To me, North Little Rock native Anton Beard is the most important of the three young guards. Perhaps I’m simply biased, as I have followed him closely since he was a freshman in high school and seen many of his games at Parkview High and North Little Rock. He’s a champion, point blank, winning three state titles in four years. Point guards simply don’t start for Parkview coach Al Flanigan as freshmen. He’s the only one who has, and that season I watched him lead his team to a victory at Hall High School in the middle of its four-year run of consecutive state championships.
So far, Beard the collegian freshman has played the role of a scrappy, clutch shooter (46.2% on threes) off the bench who has a not-stellar 1.2 assists-to 1 turnover ratio. “Beard is moving in a pretty good direction,” Richardson said. “For the Razorbacks to be where they got to be, his game has got to improve.” Beard is fairly stocky, but Richardson says he (and all other current Razorback guards) don’t compare in the physical toughness department to Corey Beck, the point guard of his ’94 title team. “Beck was an animal.”
Perhaps the most apt comparison for Beard, at this point, is Arlyn Bowers who ended up pairing with Lee Mayberry as guards in Arkansas’ 1990 Final Four run. Two years before that, Bowers and Mayberry were just starting out as freshmen in Nolan Richardson’s fourth year as head coach.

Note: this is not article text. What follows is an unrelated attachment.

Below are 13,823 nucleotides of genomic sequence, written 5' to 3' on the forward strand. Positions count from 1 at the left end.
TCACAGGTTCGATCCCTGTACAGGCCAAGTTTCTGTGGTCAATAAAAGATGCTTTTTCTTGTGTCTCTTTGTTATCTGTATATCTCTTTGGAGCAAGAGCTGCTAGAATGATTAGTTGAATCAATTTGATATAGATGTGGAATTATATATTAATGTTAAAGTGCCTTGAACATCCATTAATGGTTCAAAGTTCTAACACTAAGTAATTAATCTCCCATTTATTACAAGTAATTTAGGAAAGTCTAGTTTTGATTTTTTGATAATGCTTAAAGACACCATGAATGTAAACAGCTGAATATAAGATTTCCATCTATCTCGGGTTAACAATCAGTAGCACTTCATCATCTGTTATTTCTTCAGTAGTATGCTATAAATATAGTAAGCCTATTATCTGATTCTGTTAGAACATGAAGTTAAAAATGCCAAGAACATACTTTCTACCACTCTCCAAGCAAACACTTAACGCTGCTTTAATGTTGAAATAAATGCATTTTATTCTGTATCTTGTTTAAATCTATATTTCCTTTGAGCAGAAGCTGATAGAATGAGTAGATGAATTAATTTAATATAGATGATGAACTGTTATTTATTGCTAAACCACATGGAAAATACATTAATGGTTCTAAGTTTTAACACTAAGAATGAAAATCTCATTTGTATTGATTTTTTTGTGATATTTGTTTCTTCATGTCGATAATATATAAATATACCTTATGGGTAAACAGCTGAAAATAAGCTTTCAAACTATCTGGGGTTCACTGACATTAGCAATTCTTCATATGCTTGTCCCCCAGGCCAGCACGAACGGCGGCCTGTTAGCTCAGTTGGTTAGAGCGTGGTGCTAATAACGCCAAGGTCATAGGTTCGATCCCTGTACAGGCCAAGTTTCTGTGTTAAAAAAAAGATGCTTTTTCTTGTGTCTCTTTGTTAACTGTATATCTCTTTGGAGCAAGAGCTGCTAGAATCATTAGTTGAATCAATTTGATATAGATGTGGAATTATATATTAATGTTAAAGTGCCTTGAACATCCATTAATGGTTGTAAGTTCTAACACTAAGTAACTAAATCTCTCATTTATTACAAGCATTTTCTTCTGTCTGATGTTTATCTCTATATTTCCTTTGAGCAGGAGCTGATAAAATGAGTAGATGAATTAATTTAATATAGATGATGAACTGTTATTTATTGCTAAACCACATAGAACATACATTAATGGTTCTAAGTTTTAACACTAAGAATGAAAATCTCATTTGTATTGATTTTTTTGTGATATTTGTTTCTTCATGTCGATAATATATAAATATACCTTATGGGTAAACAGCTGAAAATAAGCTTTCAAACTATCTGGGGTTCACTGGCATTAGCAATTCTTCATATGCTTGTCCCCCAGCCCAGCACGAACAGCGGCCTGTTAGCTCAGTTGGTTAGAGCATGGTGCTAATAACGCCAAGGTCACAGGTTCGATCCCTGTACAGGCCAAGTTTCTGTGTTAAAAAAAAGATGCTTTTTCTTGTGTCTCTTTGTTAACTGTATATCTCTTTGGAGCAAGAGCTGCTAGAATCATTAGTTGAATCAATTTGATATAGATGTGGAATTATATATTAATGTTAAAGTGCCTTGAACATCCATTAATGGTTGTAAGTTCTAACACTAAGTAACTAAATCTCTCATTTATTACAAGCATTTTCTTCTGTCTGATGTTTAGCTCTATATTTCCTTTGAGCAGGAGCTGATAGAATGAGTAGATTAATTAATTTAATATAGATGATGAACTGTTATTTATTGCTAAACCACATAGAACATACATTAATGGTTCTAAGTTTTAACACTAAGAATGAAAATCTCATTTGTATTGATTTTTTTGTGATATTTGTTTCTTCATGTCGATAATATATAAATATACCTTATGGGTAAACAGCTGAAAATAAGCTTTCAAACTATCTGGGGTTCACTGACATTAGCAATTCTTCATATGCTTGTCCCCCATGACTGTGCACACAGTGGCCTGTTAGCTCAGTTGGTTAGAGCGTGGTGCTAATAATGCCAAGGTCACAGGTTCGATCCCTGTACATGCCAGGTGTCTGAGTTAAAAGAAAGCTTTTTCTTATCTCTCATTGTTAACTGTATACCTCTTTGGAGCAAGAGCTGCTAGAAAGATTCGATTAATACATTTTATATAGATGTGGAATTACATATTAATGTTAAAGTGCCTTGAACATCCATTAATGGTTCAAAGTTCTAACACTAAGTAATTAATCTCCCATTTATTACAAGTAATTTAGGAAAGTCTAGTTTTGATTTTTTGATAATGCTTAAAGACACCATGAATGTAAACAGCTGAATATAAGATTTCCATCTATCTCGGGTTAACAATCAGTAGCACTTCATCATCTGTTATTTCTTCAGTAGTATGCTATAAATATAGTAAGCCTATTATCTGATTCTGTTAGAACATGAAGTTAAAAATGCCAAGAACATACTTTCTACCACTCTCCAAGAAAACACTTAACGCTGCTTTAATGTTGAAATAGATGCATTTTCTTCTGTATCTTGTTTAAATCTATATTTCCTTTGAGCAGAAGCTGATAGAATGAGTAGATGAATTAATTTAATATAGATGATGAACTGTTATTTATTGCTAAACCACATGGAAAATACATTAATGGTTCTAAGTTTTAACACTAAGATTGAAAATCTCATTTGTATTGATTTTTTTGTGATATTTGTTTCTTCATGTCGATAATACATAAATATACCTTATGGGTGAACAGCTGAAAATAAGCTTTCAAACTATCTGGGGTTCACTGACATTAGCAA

Just six games into Year 4, it’s difficult to conduct a thorough comparison of Nolan Richardson and Mike Anderson as Razorback head coaches. Obviously, the jury’s still out on Anderson. But the sample size is large enough now to at least take a look:
Comparing these numbers with the last four seasons, we see Anderson’s teams have improved at more steady clip, year by year, in most categories. And from an overall statistical standpoint, Anderson’s Year 4 is significantly more impressive so far than Nolan’s.
But it’s important to note that Nolan’s Year 3 team finished 11-5 in conference vs. the 10-8 record Mike’s Year 3 team had. Nolan made the tournament in 1987-88 (losing in the first round to Villanova) whereas Mike hasn’t yet. In Year 4, Nolan got a massive injection of talent when Bowers and Mayberry arrived, along with fellow freshmen Todd Day and Oliver Miller. Their play paid immediate dividends, and the Hogs ultimately finished 13-3 in conference and 25-7 overall. They lost in the 1989 NCAA Tournament’s second round.
We’ll see if Mike’s Year 4 team keeps pace. A win tonight certainly certainly helps toward that end.
* November 29, 1997 was the last time Arkansas beat a ranked team on a neutral court in pre-conference play. Arkansas beat No. 17 Fresno State in Phoenix. And December 6, 1992 was the last time the program scored such a win on the road. The Hogs beat No. 9 Arizona in Tucson, AZ. Mike Bibby was 14 years old.
** Using data from six of Hogs’ first seven games in 1988-89 (Box score from Game No. 5 not available at HogStats.com).PS: Partial season data not available for Turnovers Forced Per Game, so this stat instead reflects per-game average from entire 1988-89 season.